New York DOL Releases Model Plans Under HERO Act

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Q: I understand the NY DOL recently released model plans for the NY HERO Act. What do employers need to do to comply?

A: The New York Health and Essential Rights Act (NY HERO Act or Act) requires employers to implement workplace health and safety measures to protect employees during a future airborne infectious disease outbreak. The Act applies to all private employers and to all worksites.

The Act contains two primary components: (1) a requirement to develop prevention plans; and (2) a requirement to permit employees to establish workplace safety committees.

The NY HERO Act was enacted on May 5, and originally intended to take effect 30 days thereafter, but later extended to July 5. Employers have 30 days, or until August 5, to adopt a prevention plan that meets the Act’s requirements. Employees then have an additional 30 days to provide a copy of the prevention plan to employees in English or the employee’s primary language (if not English).

Employers are not required to actually implement their prevention plans until the NY Commissioner of Health designates an outbreak of an airborne infectious disease. Currently, there is no such designation, so there is no requirement to implement any prevention plan. As discussed in more detail below, implementation involves employee training and enforcement measures (as opposed to adoption, which requires having a plan in place and distributing it to employees).

Employers may either develop their own prevention plan or adopt one of the released NY DOL template plans. The NY DOL has created a general template plan and a number of industry-specific template plans, including ones for construction, delivery services, food services, and retail. Employers who develop their own plan must do so with the “meaningful participation of employees,” and the plan must be tailored and specific to the hazards of the employer’s specific industry and worksite.

A prevention plan must include the following aspects:

  • Employee health screenings;
  • Face coverings (which must be provided at no cost to employees);
  • Personal protective equipment (PPE);
  • Hand hygiene stations and handwashing protocols;
  • Cleaning and disinfecting of shared equipment, frequently touched surfaces, and common areas;
  • Social distancing; and
  • Compliance with mandatory or precautionary orders of isolation or quarantine.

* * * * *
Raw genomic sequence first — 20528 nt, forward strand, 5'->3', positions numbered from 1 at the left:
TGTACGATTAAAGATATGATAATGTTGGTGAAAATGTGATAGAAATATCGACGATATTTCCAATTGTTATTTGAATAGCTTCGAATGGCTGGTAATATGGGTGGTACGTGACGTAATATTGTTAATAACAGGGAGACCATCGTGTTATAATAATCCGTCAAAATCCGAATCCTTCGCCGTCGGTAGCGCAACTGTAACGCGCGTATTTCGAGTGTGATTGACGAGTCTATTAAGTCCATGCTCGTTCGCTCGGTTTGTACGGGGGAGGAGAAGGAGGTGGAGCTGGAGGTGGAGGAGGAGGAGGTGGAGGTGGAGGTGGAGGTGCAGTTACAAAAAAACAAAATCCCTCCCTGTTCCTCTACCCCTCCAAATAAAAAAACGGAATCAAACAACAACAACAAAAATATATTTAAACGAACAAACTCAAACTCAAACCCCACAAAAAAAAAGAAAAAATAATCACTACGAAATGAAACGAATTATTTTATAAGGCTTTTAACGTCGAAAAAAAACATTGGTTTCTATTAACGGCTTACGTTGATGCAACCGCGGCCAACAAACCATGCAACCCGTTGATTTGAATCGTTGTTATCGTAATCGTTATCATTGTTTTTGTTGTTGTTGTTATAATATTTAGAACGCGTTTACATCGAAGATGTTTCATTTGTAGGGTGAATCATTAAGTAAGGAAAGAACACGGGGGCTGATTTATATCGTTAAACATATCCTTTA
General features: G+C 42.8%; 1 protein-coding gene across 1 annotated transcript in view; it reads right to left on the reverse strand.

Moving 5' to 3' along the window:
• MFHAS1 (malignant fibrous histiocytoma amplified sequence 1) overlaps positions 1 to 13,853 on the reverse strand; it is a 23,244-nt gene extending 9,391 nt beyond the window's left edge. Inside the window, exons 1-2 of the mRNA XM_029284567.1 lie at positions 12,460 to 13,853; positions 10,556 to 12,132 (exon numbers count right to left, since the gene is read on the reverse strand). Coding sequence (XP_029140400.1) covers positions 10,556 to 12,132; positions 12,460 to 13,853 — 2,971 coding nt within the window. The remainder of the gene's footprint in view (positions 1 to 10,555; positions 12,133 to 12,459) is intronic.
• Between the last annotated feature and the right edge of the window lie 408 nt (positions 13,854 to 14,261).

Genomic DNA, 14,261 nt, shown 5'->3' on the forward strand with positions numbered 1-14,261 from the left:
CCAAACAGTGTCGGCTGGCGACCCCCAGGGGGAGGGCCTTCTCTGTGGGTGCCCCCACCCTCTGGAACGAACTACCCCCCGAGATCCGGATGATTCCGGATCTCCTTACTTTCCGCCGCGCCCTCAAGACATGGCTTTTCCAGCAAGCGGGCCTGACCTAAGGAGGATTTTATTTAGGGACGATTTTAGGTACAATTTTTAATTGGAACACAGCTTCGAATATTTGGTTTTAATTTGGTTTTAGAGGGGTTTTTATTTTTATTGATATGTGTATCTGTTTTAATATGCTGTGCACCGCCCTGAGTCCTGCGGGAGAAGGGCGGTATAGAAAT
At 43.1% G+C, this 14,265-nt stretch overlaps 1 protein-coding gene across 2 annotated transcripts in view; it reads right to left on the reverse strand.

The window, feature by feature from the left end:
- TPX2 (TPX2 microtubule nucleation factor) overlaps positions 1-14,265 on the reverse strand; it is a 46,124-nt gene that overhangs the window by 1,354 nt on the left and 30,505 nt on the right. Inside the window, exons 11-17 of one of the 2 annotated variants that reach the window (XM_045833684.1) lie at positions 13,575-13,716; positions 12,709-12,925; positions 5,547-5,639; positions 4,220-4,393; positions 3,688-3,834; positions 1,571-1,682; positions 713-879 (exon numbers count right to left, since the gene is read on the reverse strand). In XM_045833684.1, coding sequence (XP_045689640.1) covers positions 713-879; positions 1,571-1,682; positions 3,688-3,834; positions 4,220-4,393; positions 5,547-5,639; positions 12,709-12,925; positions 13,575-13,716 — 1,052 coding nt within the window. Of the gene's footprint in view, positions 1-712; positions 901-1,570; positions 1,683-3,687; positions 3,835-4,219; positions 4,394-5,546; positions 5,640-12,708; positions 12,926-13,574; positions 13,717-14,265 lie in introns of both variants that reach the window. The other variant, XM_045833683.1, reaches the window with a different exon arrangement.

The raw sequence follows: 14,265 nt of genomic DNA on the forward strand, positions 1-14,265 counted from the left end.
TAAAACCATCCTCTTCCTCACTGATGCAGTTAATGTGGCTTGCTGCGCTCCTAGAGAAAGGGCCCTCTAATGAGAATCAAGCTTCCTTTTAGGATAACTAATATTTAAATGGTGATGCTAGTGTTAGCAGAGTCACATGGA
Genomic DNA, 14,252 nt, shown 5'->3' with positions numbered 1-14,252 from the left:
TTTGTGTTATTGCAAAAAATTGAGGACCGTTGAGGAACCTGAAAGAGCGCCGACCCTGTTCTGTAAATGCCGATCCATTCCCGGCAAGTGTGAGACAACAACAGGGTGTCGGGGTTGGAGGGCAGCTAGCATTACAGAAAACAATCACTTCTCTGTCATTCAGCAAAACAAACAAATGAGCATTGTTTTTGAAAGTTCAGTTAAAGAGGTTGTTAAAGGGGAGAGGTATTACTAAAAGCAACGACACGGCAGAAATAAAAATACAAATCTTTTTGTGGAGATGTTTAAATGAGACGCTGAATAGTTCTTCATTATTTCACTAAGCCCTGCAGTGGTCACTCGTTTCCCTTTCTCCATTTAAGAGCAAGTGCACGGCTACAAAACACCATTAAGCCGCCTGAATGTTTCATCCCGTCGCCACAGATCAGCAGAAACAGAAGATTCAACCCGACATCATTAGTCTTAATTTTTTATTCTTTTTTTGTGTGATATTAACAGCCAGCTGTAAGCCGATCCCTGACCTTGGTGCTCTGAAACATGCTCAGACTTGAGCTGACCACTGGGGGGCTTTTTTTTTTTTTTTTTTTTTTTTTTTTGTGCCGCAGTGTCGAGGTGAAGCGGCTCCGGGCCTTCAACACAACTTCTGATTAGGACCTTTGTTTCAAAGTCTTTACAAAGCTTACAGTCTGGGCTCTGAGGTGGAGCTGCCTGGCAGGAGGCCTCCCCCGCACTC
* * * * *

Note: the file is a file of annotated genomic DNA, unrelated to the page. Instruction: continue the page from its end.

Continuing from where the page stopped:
If the type of work and worksite does not allow for sufficient protection under only the above protocols, employers must determine whether additional protections are required, such as:

  • Temporary elimination of services that require close proximate contact;
  • Air filters and purifiers;
  • Automatic disinfection systems; and
  • Installation of barriers.

Upon an outbreak of an airborne infectious disease (as designated by the NY Commissioner of Health), employers must:

  • Immediately review their prevention plan and update as needed to ensure compliance with federal, state, and local government mandates and guidance related to the infectious disease;
  • Activate their prevention plan;
  • Provide verbal review of the prevention plan to their employees (either in person or virtually);
  • Provide each employee with a copy of the prevention plan in English or in each employee’s primary language; and
  • Post a copy of the prevention plan at the worksite, and ensure a copy is accessible to employees during all work shifts.

During the outbreak, employers must:

  • Ensure the prevention plan is adequately enforced;
  • Regularly check for updated information provided by the NY Department of Health and Center for Disease Control and update the plan as needed; and
  • Designate one or more supervisory employees to enforce compliance with the prevention plan and any other federal, state, or local guidance.

Employers without prevention plans may be assessed a minimum penalty of $50 per day until a plan is implemented. Employers not complying with their prevention plan during a designated airborne infectious disease period may be assessed a civil fine of between $1,000 and $10,000. Employees can also bring a lawsuit seeking injunctive relief, and if successful, can recover attorneys’ fees and costs and liquidated damages of up to $20,000. Before bringing a lawsuit, an employee must give the employer notice of the alleged violation, and if the employer corrects the violation, no lawsuit can be brought.

The Act also requires employers to permit employees to establish and maintain workplace safety committees to raise workplace health and safety concerns and review relevant employer policies. This portion of the Act is effective November 1, and only applies to employers with 10 or more employees (versus the prevention plan portion, which applies to all employers). The Act does not require employers to actually create such committees; rather, if employees wish to form committees, the employer must permit them. The Act includes rules for committee formation and membership, as well as paid time for committee members to devote to committee activities (up to 4 hours for an initial training and up to 2 hours per quarter for committee meetings).

DISCLAIMER: Because of the generality of this update, the information provided herein may not be applicable in all situations and should not be acted upon without specific legal advice based on particular situations.

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